Conference Focuses on African-American History


Read the full story by Steve Smith, published by Dartmouth Alumni News.

The history of African-American students at Dartmouth was talked about by Forrester “Woody” Lee ’68 in his presentation “History of African Americans at Dartmouth College 1775–1950” during a “Blacks @ Dartmouth” conference held on campus from March 28 through March 30. In just 45 minutes, Lee altered the way some members of the Black Alumni of Dartmouth Association (BADA) and the Afro-American Society saw the early history of African-Americans at Dartmouth.

Ellis Rowe ’74, president of BADA, was among the more than 70 people who attended the conference in March. (Photo by Eli Burakian ’00)

A professor of medicine at Yale, Lee has been researching this topic in his free time for the past year. He’s visited Rauner Special Collections Library and used Yale and Dartmouth online resources. Lee found that more than 130 African-American students—a number much higher than originally known to BADA—had studied at Dartmouth prior to 1950, beginning with the matriculation of Edward Mitchell, Class of 1828.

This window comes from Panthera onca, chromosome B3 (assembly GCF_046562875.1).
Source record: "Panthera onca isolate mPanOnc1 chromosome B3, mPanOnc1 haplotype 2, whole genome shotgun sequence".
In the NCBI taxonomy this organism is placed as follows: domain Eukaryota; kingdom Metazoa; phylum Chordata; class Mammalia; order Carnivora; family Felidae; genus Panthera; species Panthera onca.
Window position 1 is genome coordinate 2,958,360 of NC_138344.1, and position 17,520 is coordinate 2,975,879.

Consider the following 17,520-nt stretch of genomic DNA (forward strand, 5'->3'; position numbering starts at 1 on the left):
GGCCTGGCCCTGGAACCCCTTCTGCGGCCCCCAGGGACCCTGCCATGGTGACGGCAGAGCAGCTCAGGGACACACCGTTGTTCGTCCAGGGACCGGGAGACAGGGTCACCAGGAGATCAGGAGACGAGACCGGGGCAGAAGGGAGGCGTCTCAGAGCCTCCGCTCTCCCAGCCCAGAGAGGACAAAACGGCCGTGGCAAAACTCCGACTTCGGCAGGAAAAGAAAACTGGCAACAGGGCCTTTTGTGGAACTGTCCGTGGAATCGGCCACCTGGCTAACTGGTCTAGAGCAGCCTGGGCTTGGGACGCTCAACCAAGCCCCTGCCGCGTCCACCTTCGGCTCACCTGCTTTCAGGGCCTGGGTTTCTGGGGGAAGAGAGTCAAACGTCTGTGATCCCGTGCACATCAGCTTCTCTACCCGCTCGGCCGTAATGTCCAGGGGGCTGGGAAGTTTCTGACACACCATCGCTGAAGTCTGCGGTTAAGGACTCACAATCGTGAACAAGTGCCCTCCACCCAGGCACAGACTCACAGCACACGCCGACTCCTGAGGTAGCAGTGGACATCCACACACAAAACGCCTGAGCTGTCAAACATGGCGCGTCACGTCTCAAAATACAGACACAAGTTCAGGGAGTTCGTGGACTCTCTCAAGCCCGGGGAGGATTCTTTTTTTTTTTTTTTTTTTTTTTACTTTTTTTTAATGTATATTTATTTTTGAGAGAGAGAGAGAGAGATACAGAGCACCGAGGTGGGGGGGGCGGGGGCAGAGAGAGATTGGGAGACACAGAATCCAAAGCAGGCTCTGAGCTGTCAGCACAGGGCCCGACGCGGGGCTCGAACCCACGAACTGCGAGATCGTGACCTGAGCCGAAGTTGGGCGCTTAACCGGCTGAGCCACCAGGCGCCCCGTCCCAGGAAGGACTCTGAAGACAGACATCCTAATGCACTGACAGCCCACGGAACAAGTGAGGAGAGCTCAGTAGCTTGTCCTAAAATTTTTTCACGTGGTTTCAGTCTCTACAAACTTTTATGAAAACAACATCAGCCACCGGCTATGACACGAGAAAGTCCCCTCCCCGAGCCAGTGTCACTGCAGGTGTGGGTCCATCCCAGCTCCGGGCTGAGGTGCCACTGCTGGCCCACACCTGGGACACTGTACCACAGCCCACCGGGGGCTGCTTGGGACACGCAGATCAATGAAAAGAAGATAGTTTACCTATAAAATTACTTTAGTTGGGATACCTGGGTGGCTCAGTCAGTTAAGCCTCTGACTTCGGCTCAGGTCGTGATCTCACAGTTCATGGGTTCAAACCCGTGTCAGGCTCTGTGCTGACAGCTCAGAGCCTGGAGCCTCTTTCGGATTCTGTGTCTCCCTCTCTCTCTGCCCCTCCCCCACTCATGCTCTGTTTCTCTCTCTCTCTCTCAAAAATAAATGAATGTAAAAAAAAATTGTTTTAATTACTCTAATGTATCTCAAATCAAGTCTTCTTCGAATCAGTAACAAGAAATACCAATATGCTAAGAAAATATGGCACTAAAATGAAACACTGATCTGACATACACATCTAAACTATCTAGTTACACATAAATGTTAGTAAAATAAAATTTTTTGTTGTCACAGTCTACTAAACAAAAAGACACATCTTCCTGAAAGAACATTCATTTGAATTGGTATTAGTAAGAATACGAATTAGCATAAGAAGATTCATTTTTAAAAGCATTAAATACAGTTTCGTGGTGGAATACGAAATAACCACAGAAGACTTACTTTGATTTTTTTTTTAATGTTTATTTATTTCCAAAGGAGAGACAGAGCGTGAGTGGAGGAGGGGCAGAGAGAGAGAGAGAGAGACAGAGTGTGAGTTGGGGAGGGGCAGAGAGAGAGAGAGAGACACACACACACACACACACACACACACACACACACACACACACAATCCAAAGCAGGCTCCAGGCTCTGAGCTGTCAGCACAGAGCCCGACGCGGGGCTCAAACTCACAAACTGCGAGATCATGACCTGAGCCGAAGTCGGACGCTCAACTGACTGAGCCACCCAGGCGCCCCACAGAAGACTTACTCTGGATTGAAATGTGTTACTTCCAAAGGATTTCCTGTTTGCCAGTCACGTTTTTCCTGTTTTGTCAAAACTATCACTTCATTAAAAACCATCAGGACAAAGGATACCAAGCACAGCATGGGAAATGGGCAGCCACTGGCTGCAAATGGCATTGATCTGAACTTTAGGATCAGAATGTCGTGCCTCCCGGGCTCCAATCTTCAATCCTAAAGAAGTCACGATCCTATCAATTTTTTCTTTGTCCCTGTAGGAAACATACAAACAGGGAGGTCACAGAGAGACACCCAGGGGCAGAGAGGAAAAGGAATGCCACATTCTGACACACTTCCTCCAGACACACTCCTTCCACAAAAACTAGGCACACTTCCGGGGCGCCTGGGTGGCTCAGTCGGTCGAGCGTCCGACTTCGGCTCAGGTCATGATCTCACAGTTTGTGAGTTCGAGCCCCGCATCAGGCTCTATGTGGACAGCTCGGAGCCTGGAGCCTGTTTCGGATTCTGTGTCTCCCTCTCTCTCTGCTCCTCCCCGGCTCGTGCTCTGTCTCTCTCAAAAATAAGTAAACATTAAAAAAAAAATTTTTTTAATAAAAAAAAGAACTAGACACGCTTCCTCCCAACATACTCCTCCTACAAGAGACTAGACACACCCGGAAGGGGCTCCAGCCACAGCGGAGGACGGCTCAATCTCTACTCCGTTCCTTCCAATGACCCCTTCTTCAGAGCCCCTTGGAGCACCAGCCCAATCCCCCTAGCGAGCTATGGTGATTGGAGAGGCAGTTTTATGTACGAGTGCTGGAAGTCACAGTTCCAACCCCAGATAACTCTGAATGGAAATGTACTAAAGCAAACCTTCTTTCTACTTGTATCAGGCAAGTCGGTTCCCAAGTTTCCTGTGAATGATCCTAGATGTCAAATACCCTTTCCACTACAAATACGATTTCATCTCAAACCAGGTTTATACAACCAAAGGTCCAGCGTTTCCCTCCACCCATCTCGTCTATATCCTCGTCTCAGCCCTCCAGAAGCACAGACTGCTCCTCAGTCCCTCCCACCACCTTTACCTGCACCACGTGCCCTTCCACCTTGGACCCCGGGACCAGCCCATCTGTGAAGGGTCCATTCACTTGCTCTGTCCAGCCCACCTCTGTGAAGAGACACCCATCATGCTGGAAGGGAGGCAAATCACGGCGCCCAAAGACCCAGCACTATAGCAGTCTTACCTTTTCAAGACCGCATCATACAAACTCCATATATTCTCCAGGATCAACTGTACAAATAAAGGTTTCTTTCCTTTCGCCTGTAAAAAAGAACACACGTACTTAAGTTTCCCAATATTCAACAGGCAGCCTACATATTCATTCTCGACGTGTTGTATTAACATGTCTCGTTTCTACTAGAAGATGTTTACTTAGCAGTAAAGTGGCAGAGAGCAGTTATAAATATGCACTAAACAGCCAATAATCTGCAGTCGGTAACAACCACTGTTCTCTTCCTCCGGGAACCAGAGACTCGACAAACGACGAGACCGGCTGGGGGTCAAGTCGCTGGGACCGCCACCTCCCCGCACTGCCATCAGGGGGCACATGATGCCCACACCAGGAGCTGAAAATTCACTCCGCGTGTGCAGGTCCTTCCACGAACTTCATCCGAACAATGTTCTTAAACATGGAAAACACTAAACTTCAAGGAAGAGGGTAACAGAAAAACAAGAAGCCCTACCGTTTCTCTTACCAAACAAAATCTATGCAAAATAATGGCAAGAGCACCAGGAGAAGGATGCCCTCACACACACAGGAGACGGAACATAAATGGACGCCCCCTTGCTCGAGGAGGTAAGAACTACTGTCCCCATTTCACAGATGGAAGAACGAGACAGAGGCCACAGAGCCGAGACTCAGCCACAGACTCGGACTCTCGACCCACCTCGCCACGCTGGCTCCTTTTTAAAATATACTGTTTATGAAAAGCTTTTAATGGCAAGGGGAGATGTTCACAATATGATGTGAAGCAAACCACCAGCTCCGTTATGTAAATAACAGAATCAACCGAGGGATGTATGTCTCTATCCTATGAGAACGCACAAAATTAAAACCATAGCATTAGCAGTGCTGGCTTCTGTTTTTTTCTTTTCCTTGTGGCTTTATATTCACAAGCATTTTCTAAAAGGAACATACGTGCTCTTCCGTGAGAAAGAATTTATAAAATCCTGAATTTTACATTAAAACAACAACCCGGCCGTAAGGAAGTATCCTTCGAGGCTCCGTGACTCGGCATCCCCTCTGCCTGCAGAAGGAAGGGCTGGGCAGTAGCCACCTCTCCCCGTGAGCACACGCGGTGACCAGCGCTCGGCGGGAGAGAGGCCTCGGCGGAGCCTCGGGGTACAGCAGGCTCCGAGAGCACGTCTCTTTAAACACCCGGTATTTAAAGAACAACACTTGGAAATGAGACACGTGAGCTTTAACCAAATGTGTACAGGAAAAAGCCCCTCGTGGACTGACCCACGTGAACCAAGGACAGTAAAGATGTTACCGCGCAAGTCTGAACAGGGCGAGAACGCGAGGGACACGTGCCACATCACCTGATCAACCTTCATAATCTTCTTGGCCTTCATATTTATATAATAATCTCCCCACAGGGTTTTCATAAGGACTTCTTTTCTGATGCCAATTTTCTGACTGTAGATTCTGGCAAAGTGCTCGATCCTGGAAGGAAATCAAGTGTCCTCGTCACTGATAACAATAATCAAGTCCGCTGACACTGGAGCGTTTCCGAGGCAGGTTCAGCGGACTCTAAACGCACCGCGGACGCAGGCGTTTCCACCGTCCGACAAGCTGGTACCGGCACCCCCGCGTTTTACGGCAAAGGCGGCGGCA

Prior to the Civil War, “Dartmouth was recognized in the African-American community as a place where a man of color could go to get educated,” says Lee. “Some of these students were rejected by other institutions. It’s a fascinating story and one we should be very proud of.” Some of the early graduates of Dartmouth and of Dartmouth Medical School went on to be the first college-educated doctors and lawyers in Liberia, surgeons in the Civil War, a clergyman in Philadelphia, and a civic leader and active abolitionist in Boston.

In admitting Mitchell in 1824, Lee noted, Dartmouth was the forerunner among Ivy League schools, as the next college to admit an African-American student was Harvard in 1870.

Ellis Rowe ’74, president of BADA, was among the more than 70 people who attended the conference. Rowe noted that many alumni were familiar with the history of black alumni at Dartmouth from about 1960 onward, but they were unaware of the depth and richness of their involvement in the College’s history from virtually the founding date of the College in the 18th century.

“Woody showed us that Dartmouth was early in bringing black students to campus—earlier than many of the other Ivies, and earlier than we knew about,” says Rowe. “In many ways we were building upon the history of what students and alumni have accomplished before us.”

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